BASG’s Guide to picking the Oscars

Awards shows are a complete waste of time, but I have to admit I’m really excited about the Oscars.

Since childhood I’ve suffered through every Academy Awards despite myself, all the while boycotting the Grammy’s, Emmy’s, ESPY’s, MTV Awards (both of them, although those boycotts took place a lot more recently than the others), People’s Choice, Tony’s, Billboard Music, NAMBLA’s “Friend of the year” and the Nickelodeon Kids’ Choice Awards.

It was getting tougher and tougher to stomach the Oscars however, what with all the retrospectives, tedious musical numbers and a sort of gravity and self seriousness that would make someone think those gold statues they hand out are Nobel Prizes.

I was about to give up on the Academy Awards entirely, until I was introduced to Oscar pools two years ago by my girlfriend. We had only been going out a month or so at the time, and she had been bothering me for weeks to make my Oscar picks. With a half hour before the show I caved, checked out the NY Times and SF Chronicle Oscar predictions online and made my picks accordingly. I even ventured guesses on those categories nobody cares about, like Documentary Short, Makeup and Supporting Actress.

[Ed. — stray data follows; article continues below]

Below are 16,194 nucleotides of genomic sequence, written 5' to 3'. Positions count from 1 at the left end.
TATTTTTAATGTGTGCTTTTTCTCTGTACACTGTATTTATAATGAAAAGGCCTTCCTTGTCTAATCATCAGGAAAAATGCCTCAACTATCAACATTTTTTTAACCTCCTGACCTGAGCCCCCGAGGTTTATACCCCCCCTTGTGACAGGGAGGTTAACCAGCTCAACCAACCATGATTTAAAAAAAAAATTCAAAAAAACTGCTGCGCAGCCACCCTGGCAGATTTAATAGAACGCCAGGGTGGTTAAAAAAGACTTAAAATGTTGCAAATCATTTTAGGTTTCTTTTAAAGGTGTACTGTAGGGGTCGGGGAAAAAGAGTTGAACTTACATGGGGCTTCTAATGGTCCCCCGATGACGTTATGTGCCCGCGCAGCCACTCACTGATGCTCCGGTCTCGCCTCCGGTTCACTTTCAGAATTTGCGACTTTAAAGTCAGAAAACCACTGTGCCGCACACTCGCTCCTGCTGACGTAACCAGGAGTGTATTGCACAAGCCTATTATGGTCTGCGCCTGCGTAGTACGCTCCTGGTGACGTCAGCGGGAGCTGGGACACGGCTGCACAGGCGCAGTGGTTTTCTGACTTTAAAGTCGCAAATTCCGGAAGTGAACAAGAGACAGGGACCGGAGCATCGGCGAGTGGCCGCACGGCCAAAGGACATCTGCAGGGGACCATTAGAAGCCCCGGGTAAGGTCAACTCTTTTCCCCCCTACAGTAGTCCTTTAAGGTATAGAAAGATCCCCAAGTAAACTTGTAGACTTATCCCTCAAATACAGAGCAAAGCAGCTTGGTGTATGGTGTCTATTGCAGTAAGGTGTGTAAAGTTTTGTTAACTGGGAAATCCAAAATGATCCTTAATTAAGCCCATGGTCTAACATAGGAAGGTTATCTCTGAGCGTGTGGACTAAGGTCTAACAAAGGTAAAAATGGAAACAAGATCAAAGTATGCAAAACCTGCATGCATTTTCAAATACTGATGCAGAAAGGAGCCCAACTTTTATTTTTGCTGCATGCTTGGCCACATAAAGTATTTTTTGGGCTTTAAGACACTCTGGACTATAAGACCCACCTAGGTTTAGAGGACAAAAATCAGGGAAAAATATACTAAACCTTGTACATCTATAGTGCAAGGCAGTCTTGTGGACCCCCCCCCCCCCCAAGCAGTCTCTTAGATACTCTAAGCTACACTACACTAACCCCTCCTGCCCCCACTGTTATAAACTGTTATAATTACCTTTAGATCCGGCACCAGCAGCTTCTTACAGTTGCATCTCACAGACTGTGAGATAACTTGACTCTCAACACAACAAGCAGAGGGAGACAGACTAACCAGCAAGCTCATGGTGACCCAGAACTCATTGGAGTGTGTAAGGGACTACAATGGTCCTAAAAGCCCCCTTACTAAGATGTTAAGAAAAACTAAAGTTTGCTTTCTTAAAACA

And against all odds, I won. In an upset that rivaled the Warriors winning the NBA Title in 1975, I emerged victorious, even though I had only seen one of the movies nominated for Best Picture, “Letters From Iwo Jima,” and that was only because my girlfriend wanted to watch as many Best Picture nominees as possible.

One year later, with a girlfriend wanting revenge and a couples battle against our next door neighbors at stake, I studied even less…and won again. My girlfriend was happy to beat our neighbors, but losing her beloved Oscars pool to me for the second year in a row drove her absolutely crazy.

That’s because if sports are soap operas for men, the Oscars are like sports for women. While there are women who really appreciate sports where physical superiority is measured, almost all women love sports that require judging. Figure skating, ice dancing, diving and gymnastics are always among the highest rated sports during the Olympics, and it’s not just because NBC crafts all those weepy human interest stories between triple salchows. Women love judging, and the Oscars is full of it. Whose dress is beautiful (none of them), whose dress is skanky and stupid looking (everyone’s, especially that bitch with the stupid flower in her hair…who told her that looked good? And what’s up with that chick’s pantsuit? Doesn’t she know she’s at the Oscars?!?!?!).

That’s why there’s a whole industry revolving around the red carpet, and why anybody cares about the Oscars one minute after the show’s over. I’ve seen my girlfriend watch shows where gay guys analyze dresses and accessories worn on some red carpet the day before, and it’s like a bizarro version of Ron Jaworski dissecting how to attack a zone blitz.

But enough about that, the more important part to me is the part where I beat my girlfriend. How did I do it? I have a few tricks, which I’m going to impart right now. I probably should be worried about jinxing myself with this advice and ruining my two year winning streak, but I figured since I haven’t even made my picks yet, the following tips wouldn’t force me to eat crow: